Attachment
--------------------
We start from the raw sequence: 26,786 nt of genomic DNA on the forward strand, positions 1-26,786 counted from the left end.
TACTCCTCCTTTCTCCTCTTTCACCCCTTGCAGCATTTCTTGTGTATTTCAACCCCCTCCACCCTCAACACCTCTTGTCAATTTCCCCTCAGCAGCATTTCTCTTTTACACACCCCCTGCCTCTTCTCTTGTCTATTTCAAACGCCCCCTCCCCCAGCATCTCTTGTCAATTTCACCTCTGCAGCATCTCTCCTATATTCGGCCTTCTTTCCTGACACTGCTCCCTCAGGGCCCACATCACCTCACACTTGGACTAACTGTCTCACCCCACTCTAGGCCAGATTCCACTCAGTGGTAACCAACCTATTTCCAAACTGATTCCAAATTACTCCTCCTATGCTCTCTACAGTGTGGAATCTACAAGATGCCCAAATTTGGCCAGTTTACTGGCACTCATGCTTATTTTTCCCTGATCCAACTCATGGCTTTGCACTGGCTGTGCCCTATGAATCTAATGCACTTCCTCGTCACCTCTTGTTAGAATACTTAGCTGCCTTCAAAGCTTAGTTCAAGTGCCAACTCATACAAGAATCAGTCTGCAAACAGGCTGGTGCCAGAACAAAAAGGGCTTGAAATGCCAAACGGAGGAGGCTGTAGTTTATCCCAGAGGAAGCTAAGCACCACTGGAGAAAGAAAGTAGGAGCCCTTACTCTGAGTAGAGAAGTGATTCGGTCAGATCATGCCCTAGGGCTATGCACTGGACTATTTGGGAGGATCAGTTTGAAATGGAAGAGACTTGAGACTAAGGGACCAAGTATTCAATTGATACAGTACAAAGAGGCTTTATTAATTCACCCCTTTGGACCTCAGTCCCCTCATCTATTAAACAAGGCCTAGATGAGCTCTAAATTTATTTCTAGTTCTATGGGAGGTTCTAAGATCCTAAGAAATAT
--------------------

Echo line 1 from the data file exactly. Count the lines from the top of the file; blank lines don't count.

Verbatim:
We start from the raw sequence: 26,786 nt of genomic DNA on the forward strand, positions 1-26,786 counted from the left end.